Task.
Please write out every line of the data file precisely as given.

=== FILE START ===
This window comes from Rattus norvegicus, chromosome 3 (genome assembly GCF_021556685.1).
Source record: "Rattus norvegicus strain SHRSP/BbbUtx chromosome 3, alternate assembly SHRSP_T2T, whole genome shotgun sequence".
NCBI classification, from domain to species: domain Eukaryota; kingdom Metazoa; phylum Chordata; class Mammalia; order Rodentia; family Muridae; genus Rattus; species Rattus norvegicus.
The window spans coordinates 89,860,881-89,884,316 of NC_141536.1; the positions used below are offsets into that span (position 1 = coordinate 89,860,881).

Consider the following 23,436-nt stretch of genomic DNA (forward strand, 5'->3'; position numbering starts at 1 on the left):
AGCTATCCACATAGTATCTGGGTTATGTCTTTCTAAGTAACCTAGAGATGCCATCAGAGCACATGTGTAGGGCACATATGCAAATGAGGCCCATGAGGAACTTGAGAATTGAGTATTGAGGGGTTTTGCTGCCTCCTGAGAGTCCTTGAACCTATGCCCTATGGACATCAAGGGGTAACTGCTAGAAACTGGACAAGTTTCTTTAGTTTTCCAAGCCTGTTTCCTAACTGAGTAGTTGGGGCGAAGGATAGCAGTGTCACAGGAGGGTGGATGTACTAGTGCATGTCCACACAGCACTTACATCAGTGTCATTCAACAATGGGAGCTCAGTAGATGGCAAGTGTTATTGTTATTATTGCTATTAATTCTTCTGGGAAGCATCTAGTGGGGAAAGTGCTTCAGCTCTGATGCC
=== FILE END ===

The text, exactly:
This window comes from Rattus norvegicus, chromosome 3 (genome assembly GCF_021556685.1).
Source record: "Rattus norvegicus strain SHRSP/BbbUtx chromosome 3, alternate assembly SHRSP_T2T, whole genome shotgun sequence".
NCBI classification, from domain to species: domain Eukaryota; kingdom Metazoa; phylum Chordata; class Mammalia; order Rodentia; family Muridae; genus Rattus; species Rattus norvegicus.
The window spans coordinates 89,860,881-89,884,316 of NC_141536.1; the positions used below are offsets into that span (position 1 = coordinate 89,860,881).

Consider the following 23,436-nt stretch of genomic DNA (forward strand, 5'->3'; position numbering starts at 1 on the left):
AGCTATCCACATAGTATCTGGGTTATGTCTTTCTAAGTAACCTAGAGATGCCATCAGAGCACATGTGTAGGGCACATATGCAAATGAGGCCCATGAGGAACTTGAGAATTGAGTATTGAGGGGTTTTGCTGCCTCCTGAGAGTCCTTGAACCTATGCCCTATGGACATCAAGGGGTAACTGCTAGAAACTGGACAAGTTTCTTTAGTTTTCCAAGCCTGTTTCCTAACTGAGTAGTTGGGGCGAAGGATAGCAGTGTCACAGGAGGGTGGATGTACTAGTGCATGTCCACACAGCACTTACATCAGTGTCATTCAACAATGGGAGCTCAGTAGATGGCAAGTGTTATTGTTATTATTGCTATTAATTCTTCTGGGAAGCATCTAGTGGGGAAAGTGCTTCAGCTCTGATGCC